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Sunday 21 April 2019
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On White Monopoly Capital, NEEEF and poverty

For the last 27 years, mainstream politics has discussed addressing the extremity of inequality in Namibia, but has done little about it.
Namibia’s anti-poverty fight and economic growth trends clearly show that indeed there is validity in calling for total economic transformation in Namibia.
More than a quarter of Namibians live below the poverty line, a situation that has placed government in tough position as calls for policies that address inequality become louder by the day.
Black Namibians are still the most vulnerable group when it comes to poverty and unemployment. Consequently, indicators call for the enhancement of effective and progressive policies such as broad-based black economic empowerment (BBBEE), industry charters, affirmative action and gender equity, to mention but a few.
Government has been receiving a never-ending backlash from the day it revealed that it is planning to introduce the New Equitable Economic Empowerment Framework. Antagonists are of the view that the framework targets only the rich.
President Hage Geingob this week made it clear that NEEEF is here to stay and called stakeholders to brace it and see it as a tool to fight inequality rather than enriching a few individuals.
“Why do some people not want us to address inequality? I was shocked to learn during my visit to the United Kingdom, even the Queen[Elizabeth II] questioned it. But, we will talk about NEEEF very soon because we have all the inputs,” he said.

White monopoly capital
In his paper titled “What is white monopoly capital (WMC)? Do we need a harmonizing roadmap to post-apartheid economic reform?” economist Rodney Hoaeb warned that the silent racial war on white monopoly capital may be subtle but can fracture the economic backbone of our fragile post-apartheid nation.
WMC is simply defined as capital resources in the possession of white nationals, obtained from blacks during the period of apartheid, such as money, livestock, land, farms, etc. through force, power and regulatory exploitation.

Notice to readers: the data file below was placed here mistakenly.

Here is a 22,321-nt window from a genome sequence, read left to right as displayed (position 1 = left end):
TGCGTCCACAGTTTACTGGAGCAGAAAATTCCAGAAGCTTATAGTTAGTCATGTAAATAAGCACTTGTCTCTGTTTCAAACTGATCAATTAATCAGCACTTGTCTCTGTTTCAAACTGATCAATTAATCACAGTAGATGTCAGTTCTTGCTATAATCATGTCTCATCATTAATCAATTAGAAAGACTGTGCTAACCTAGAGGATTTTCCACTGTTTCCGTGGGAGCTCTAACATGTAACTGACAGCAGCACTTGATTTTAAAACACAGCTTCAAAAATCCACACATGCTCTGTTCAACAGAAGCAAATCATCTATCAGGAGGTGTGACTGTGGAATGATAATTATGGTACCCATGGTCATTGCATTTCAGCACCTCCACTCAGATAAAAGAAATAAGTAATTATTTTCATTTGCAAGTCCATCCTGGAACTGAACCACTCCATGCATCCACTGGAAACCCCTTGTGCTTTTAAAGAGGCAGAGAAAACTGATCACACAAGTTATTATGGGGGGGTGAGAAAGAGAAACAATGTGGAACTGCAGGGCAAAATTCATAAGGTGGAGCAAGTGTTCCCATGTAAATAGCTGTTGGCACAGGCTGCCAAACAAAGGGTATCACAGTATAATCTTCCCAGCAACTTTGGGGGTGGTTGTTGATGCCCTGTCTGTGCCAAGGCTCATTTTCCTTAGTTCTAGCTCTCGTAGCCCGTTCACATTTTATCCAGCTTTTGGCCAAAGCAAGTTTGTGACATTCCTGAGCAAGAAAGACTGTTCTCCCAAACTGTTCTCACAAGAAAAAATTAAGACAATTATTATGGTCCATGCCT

Hoaeb says the promotion of black economic empowerment (BEE) alone is not satisfactory as it undermines and ignores the presence of global capitalists which affects the prosperity of all nationals.
“On one hand capitalism also contributes to the outcomes of development, employment creation, wealth creation, etc, if black capitalism wants to surpass white capitalism, they can only play by the same rules of capitalism. We observe that most emerging entrepreneurs base their enterprise survival on government and development funds and they follow the ambitions of tenderpreneurship and sme roles, but if these funds dry up, so do their businesses ambitions. If the state only promotes the growth of black companies and ignore companies owned by white nationals, then national economic growth will slow down,” he said.
In South Africa, former president Thabo Mbeki has recently cautioned against the use of the term “white monopoly capital”, accusing government of not fully understanding how the economy works.
Lamenting what he describes as the misdiagnosis of the problem, Mbeki challenged both government and the private sector in SA to close the increasing gap and that restoring confidence in the economy was of paramount importance. Purporting innovation as the solution he offered his advice stating ideas were needed to grow the economy.
Hoaeb remarks there is a need to introduce harmonizing roadmaps to resolve the racial divide in the post-apartheid economies.
“I would suggest implementation of harmonized, inclusive and non-discriminatory legal instruments to remedy inequalities in wealth, resources, education employment, land and geographic segregation. In summary, the harmonious interventions should be embedded in legislative, economic, fiscal and monetary frameworks of the country,” he suggested. Harmonization, according to Hoaeb, can be achieved through sound advocacy for equality with rigid inclusive policy measures with binding commitments at national level with measurable strategic outcomes, with possible incentives.
“As pacifist, reconciliatory approach is more bearable for national stability instead of radical outrages. It is also impractical to nationalize resources instead of nationalizing the skills to trade, extract and process the resources, he said.




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